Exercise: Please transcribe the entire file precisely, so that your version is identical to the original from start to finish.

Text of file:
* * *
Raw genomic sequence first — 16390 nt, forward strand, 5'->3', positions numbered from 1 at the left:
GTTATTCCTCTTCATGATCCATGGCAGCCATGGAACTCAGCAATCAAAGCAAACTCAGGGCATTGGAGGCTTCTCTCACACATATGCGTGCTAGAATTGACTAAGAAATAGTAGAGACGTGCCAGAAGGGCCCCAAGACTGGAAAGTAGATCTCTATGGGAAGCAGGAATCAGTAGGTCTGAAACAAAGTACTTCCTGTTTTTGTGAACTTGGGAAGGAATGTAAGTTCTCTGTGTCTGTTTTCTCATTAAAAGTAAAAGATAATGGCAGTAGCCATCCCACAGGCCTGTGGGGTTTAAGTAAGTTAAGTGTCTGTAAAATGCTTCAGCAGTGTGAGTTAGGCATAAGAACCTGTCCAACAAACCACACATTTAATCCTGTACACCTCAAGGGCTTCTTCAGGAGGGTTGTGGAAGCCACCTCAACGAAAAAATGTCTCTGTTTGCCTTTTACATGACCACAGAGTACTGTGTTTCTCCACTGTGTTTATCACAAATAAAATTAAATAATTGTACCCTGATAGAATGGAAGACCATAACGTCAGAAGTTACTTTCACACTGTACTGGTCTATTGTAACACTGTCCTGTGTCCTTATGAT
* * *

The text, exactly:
Raw genomic sequence first — 16390 nt, forward strand, 5'->3', positions numbered from 1 at the left:
GTTATTCCTCTTCATGATCCATGGCAGCCATGGAACTCAGCAATCAAAGCAAACTCAGGGCATTGGAGGCTTCTCTCACACATATGCGTGCTAGAATTGACTAAGAAATAGTAGAGACGTGCCAGAAGGGCCCCAAGACTGGAAAGTAGATCTCTATGGGAAGCAGGAATCAGTAGGTCTGAAACAAAGTACTTCCTGTTTTTGTGAACTTGGGAAGGAATGTAAGTTCTCTGTGTCTGTTTTCTCATTAAAAGTAAAAGATAATGGCAGTAGCCATCCCACAGGCCTGTGGGGTTTAAGTAAGTTAAGTGTCTGTAAAATGCTTCAGCAGTGTGAGTTAGGCATAAGAACCTGTCCAACAAACCACACATTTAATCCTGTACACCTCAAGGGCTTCTTCAGGAGGGTTGTGGAAGCCACCTCAACGAAAAAATGTCTCTGTTTGCCTTTTACATGACCACAGAGTACTGTGTTTCTCCACTGTGTTTATCACAAATAAAATTAAATAATTGTACCCTGATAGAATGGAAGACCATAACGTCAGAAGTTACTTTCACACTGTACTGGTCTATTGTAACACTGTCCTGTGTCCTTATGAT